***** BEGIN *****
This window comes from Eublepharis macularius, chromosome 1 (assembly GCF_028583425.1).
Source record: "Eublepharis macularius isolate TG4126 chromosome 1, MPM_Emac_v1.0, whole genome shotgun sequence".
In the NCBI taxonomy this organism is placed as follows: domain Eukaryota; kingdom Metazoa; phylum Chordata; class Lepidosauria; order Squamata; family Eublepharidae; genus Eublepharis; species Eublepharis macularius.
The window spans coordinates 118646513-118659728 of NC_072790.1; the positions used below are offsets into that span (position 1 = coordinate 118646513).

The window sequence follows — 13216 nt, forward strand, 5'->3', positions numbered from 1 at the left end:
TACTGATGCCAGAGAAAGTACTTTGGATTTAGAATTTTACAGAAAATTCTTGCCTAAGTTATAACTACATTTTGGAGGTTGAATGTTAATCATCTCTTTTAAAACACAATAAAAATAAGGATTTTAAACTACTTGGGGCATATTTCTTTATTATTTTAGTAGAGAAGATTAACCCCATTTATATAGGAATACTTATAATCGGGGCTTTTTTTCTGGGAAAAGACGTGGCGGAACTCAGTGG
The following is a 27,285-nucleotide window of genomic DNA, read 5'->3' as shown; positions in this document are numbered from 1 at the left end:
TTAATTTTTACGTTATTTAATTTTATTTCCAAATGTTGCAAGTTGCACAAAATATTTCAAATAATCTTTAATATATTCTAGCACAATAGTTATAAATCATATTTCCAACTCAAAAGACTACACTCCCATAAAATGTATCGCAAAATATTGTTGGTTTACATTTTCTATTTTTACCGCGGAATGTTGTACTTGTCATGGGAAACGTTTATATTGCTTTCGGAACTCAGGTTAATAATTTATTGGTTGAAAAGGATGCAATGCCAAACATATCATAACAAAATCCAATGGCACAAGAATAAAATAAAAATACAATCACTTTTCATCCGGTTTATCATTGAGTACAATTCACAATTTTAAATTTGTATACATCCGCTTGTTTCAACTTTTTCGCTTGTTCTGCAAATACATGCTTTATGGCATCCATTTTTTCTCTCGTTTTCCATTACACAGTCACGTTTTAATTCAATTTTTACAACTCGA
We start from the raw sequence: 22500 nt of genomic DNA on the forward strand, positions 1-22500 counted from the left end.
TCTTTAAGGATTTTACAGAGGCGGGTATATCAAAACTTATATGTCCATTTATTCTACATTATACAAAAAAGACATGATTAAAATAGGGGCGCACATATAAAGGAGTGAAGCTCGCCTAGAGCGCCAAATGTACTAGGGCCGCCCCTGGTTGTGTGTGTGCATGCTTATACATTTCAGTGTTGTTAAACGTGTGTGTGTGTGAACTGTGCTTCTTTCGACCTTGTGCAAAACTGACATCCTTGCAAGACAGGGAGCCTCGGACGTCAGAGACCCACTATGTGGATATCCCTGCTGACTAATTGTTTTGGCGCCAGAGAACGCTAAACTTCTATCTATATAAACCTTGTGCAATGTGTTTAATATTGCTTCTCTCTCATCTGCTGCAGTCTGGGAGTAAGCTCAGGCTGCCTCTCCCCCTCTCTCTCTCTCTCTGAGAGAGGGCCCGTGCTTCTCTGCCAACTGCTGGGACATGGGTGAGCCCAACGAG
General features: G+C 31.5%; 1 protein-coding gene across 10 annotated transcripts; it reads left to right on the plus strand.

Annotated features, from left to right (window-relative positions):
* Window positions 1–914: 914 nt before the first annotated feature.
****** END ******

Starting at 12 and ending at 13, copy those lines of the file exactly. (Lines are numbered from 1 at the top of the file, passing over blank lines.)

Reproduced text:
Annotated features, from left to right (window-relative positions):
* Window positions 1–914: 914 nt before the first annotated feature.